According to various embodiments, designs can be used, in association with the dynamic compaction plan, by the machine operator to provide additional information that they require while working, and as entered by the operator from within the compaction machine. For example, additional parameters may be input, via the compaction controller, by the operator based on measurement information retrieved by the compaction controller. Designs may include linework, surface or corridor models, avoidance zones. Avoidance zones may include objects or areas that are underground, on the surface, or overhead, that need to be need to be avoided by the compaction machine, or indicate perimeter breaches of the project area.

In various embodiments, each project may include several dynamic compaction plans that may be delivered to a plurality of different compaction machines. In one set of embodiments, the dynamic compaction plan may define a work package to be completed by one or more of the plurality of compaction machines assigned to the work package. The dynamic compaction plan may contain, without limitation, an identifier for the dynamic compaction plan, estimated operation parameters, and an operational grid. For example, in one set of embodiments, estimated operation parameters may include, without limitation, compaction machine and operator costs per hour, and expected production metrics--such as an operational efficiency factor, expected time to move from drop location to drop location, expected time for each drop, and expected time to complete compaction for each drop location.

In some sets of embodiments, the dynamic compaction plan may further generate and operational grid for a bounded area, populating the bounded area with drop locations for compaction, based on defined boundaries for the bounded area. The dynamic compaction plan may further define operational grid parameters from which operational grids may be created, such as, without limitation, a fit of the operational grid to the bounded compaction area, as well as optimization of the grid to maximize production output. In a further set of embodiments, at least parts of the dynamic compaction plan, such as the operational grids, may be created from simplified source data, such as, without limitation, CAD or CSV point file data representing drop locations or grid pattern.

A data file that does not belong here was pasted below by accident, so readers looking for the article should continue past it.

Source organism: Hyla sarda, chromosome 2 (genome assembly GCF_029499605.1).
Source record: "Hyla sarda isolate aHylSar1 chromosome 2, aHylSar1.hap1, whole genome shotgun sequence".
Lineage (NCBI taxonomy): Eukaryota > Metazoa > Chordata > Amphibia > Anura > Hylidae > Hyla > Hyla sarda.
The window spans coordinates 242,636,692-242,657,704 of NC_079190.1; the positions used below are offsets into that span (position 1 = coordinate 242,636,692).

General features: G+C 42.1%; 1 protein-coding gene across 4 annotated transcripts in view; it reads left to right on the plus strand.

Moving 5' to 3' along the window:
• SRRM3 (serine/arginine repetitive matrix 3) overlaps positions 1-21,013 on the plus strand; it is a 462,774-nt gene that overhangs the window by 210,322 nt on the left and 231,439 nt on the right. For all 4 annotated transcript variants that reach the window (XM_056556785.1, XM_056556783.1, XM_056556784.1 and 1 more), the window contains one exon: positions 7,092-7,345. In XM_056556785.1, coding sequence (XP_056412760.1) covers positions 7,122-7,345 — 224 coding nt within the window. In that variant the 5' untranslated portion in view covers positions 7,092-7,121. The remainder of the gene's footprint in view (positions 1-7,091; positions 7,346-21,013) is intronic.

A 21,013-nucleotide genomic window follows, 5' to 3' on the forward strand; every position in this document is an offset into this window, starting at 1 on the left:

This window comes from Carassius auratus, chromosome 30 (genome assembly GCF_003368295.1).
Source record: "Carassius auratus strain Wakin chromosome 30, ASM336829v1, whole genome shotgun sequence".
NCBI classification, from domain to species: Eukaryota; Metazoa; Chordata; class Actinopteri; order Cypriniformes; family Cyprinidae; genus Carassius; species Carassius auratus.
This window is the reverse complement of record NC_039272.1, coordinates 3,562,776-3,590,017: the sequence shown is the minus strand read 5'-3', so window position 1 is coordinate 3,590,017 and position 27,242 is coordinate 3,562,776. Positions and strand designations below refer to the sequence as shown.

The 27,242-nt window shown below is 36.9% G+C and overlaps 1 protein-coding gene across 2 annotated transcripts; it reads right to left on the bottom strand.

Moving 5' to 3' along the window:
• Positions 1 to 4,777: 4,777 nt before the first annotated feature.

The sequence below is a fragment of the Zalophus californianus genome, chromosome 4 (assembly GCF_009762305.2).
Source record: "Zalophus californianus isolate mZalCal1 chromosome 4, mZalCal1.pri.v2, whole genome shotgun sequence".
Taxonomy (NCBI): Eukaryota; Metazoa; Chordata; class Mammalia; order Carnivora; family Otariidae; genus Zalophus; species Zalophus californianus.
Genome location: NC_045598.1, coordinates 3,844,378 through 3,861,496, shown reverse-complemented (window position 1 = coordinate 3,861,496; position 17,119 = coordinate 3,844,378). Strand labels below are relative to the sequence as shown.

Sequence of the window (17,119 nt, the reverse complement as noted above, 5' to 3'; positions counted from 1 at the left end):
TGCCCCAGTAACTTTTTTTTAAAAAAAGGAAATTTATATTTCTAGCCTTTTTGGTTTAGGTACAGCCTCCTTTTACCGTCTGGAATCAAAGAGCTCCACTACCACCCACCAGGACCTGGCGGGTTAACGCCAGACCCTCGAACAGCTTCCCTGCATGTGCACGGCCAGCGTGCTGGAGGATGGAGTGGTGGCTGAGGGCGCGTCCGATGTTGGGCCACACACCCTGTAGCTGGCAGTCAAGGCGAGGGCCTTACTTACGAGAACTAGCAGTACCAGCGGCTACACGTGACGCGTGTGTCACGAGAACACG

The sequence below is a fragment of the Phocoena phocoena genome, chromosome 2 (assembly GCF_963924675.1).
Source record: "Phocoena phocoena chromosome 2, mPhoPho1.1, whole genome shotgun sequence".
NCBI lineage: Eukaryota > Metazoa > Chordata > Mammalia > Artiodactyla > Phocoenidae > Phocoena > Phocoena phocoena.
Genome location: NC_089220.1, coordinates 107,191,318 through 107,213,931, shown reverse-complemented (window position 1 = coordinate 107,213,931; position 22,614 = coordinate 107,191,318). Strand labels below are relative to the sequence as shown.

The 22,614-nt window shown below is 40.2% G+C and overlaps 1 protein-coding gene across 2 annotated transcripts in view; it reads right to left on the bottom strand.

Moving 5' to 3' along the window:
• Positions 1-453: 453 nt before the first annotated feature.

In another set of embodiments, the dynamic compaction plans may further establish and assign target parameters for each drop location of an operational grid. In some embodiments, each drop location may include a unique identifier used to track target and as-built measurements. Location information may be provided for each drop location, which may further indicate accuracy targets for the navigation system. Target parameters may further include a minimum required number of drops, maximum number of drops, and a target number of drops. Target parameters may further indicate a targeted drop-to-drop elevation change, or a target final elevation. Target parameters may also specify a size and weight of the compaction weight to be used, a target drop height, and target accuracy for each drop.